There are many different kinds of beard lichens and the differences can be subtle, but the fishbone beard lichen (Usnea filipendula) stands apart because of its resemblance to the backbone of a fish. This lichen seems to prefer growing on spruce but I’ve seen it on other trees as well. Though it isn’t rare I don’t see it often. Lichens in the Usnea genus contain usnic acid and have antiseptic / antibiotic properties. They have been used since ancient times throughout the world to heal wounds.

16-reindeer-lichens

There are places in these woods where reindeer lichens drift like snow, and in colder climates they lie under the snow for months. As their name implies they are an important food source for reindeer, and they paw through the snow to find and eat them. Reindeer lichen is very slow growing at about an eighth to three eighths of an inch per year and if overgrazed or dug up, it can take decades for drifts like the one pictured to reappear. There are two types in this photo; the green star tipped reindeer lichen (Cladonia stellaris,) and the gray reindeer lichen (Cladonia rangiferina.)

17-gray-reindeer-lichen

Gray reindeer lichen in this area is silver gray, almost white, with a main stem and branches much like a tiny tree. Each branch tip is a brownish color with a globe or pear shaped fruiting body called a pycnidium. The Native American Ojibwa tribe were known to bathe newborns in water in which this lichen had been boiled, and other tribes drank tea made from it. It has also been eaten, but if you plan on eating lichens correct preparation is everything, because some can cause serious stomach problems.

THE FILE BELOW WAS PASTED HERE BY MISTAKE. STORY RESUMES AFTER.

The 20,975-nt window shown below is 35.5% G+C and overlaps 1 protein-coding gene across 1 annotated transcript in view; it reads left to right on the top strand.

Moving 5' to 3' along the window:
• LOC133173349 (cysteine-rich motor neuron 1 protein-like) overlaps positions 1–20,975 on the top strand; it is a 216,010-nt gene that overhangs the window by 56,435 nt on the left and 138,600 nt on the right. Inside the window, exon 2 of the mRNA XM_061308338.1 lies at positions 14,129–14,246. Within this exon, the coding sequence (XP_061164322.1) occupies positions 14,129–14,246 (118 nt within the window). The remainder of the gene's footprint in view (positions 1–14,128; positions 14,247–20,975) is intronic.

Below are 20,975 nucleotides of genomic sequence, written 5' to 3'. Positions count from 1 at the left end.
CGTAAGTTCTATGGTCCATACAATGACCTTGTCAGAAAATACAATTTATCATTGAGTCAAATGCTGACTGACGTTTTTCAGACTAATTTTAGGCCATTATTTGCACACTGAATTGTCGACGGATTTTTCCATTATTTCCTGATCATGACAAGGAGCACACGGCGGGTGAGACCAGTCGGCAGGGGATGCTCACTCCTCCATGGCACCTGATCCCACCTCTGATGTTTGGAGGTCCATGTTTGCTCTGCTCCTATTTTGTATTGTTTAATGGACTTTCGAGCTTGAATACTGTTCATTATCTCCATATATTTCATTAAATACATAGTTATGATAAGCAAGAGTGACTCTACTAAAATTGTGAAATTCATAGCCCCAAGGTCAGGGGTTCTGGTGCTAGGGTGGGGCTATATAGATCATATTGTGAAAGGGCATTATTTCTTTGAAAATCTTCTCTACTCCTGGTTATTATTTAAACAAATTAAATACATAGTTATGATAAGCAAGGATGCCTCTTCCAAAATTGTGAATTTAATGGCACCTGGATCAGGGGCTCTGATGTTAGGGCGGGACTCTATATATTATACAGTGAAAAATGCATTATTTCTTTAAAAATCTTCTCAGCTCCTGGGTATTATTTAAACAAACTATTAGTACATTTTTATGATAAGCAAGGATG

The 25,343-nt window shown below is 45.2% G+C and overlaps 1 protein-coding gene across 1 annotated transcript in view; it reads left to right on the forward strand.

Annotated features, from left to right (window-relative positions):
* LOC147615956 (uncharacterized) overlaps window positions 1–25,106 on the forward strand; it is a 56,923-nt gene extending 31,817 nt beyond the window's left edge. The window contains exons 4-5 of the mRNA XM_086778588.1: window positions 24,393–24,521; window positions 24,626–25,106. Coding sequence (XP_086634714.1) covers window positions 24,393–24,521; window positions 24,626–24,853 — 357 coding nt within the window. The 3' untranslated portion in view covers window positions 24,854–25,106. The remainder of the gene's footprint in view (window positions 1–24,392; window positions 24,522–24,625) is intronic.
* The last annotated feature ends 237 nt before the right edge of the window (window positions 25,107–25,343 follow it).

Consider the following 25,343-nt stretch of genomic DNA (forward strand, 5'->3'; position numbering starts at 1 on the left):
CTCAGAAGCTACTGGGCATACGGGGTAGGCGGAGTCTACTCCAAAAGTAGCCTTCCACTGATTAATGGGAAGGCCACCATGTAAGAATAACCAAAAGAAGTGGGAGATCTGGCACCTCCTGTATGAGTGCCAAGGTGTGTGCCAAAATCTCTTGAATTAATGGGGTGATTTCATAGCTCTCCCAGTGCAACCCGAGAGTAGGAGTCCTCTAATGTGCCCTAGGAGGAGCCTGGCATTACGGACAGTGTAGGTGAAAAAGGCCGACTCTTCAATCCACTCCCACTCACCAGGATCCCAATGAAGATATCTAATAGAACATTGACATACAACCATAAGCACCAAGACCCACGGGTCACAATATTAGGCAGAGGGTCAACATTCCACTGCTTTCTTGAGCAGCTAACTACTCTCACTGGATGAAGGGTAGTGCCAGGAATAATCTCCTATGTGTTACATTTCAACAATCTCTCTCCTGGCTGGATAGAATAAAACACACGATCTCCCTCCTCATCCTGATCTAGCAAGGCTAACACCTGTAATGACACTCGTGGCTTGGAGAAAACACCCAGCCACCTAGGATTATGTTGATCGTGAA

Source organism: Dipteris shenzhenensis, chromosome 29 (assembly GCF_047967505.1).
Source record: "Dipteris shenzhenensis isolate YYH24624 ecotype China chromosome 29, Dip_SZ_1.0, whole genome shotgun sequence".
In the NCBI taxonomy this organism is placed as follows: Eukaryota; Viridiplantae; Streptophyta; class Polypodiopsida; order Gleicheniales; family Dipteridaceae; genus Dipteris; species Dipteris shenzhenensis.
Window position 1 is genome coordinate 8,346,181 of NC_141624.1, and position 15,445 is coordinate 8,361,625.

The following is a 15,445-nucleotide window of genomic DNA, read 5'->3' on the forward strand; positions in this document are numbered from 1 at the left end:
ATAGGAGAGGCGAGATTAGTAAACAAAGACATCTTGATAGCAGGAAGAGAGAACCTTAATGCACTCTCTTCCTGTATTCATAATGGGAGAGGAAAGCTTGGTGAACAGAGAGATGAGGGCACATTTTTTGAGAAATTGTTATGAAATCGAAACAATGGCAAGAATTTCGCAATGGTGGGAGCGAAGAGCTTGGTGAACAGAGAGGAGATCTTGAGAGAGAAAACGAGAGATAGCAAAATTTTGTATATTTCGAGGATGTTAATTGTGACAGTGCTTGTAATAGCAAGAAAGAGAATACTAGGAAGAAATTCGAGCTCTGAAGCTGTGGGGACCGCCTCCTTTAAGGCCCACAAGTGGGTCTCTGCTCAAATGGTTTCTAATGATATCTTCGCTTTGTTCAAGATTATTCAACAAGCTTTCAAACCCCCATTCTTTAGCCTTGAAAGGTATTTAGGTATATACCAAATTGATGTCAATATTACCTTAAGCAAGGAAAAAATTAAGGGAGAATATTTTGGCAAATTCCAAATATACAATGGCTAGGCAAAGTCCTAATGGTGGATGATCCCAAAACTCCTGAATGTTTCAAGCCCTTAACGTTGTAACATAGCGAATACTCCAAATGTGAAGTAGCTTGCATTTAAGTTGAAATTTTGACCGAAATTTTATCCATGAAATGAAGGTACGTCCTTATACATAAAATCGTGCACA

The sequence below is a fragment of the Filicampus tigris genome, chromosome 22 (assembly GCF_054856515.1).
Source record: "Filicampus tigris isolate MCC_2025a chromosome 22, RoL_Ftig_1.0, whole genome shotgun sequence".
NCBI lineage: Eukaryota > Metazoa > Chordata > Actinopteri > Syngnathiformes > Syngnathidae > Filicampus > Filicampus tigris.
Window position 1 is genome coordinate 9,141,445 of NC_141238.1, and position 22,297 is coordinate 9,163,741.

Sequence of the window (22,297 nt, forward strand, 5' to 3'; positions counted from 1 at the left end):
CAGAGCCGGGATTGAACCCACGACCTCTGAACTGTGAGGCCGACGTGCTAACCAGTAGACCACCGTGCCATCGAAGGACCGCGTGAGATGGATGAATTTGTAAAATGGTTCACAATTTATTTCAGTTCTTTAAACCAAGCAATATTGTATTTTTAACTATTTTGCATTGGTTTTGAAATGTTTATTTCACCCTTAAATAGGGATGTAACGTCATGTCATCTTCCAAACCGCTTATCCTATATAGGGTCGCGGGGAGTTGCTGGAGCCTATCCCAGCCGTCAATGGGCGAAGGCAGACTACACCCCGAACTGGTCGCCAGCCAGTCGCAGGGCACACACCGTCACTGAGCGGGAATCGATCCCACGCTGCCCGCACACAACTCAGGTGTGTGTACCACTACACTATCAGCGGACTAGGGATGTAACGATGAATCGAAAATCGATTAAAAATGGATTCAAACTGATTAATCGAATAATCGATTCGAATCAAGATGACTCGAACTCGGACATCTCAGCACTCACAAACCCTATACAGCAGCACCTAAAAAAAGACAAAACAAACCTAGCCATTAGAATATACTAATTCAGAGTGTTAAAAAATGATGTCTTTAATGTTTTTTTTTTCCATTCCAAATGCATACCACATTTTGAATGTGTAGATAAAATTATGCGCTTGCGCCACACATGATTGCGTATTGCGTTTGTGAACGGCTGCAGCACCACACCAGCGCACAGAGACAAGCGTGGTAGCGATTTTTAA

18-star-tipped-reindeer-lichen

It’s easy to see how star tipped reindeer lichen comes by its common name; each branch tip ends in a star shaped cluster of four or five branches surrounding a center hole. This lichen seems to be a favorite of reindeer; they will often leave the gray reindeer lichen until last and eat this one first. In Europe this lichen is used in the pharmaceutical industry as an ingredient in antibiotic ointments.

19-smokey-eye-boulder-lichen

One of the most beautiful lichens that I find growing on stone is the smoky eye boulder lichen (Porpidia albocaerulescens) with its blue apothecia. The blue color seen in the above photo is caused by the way light reflects off a waxy coating on the fruiting bodies, which is very similar to the “bloom” found on plums, blueberries, and grapes. It’s as if pieces of the sky had been sprinkled on the stones when the light is right, but the apothecia can also appear black or gray depending on which direction the light happens to be coming from. The greenish-gold background color is the color of the body (thallus) of this crustose lichen.

I hope this post has shown how beautiful and interesting lichens are, and how easy they are to find. Lichens grow virtually everywhere including on building facades, sidewalks and rooftops, so they can even be found in cities. Many are quite small though, so you have to walk slowly and look closely to find them. Once you’ve seen a few you’ll start seeing them almost everywhere you go.

If you will stay close to nature, to its simplicity, to the small things hardly noticeable, those things can unexpectedly become great and immeasurable. ~Rainer Maria Rilke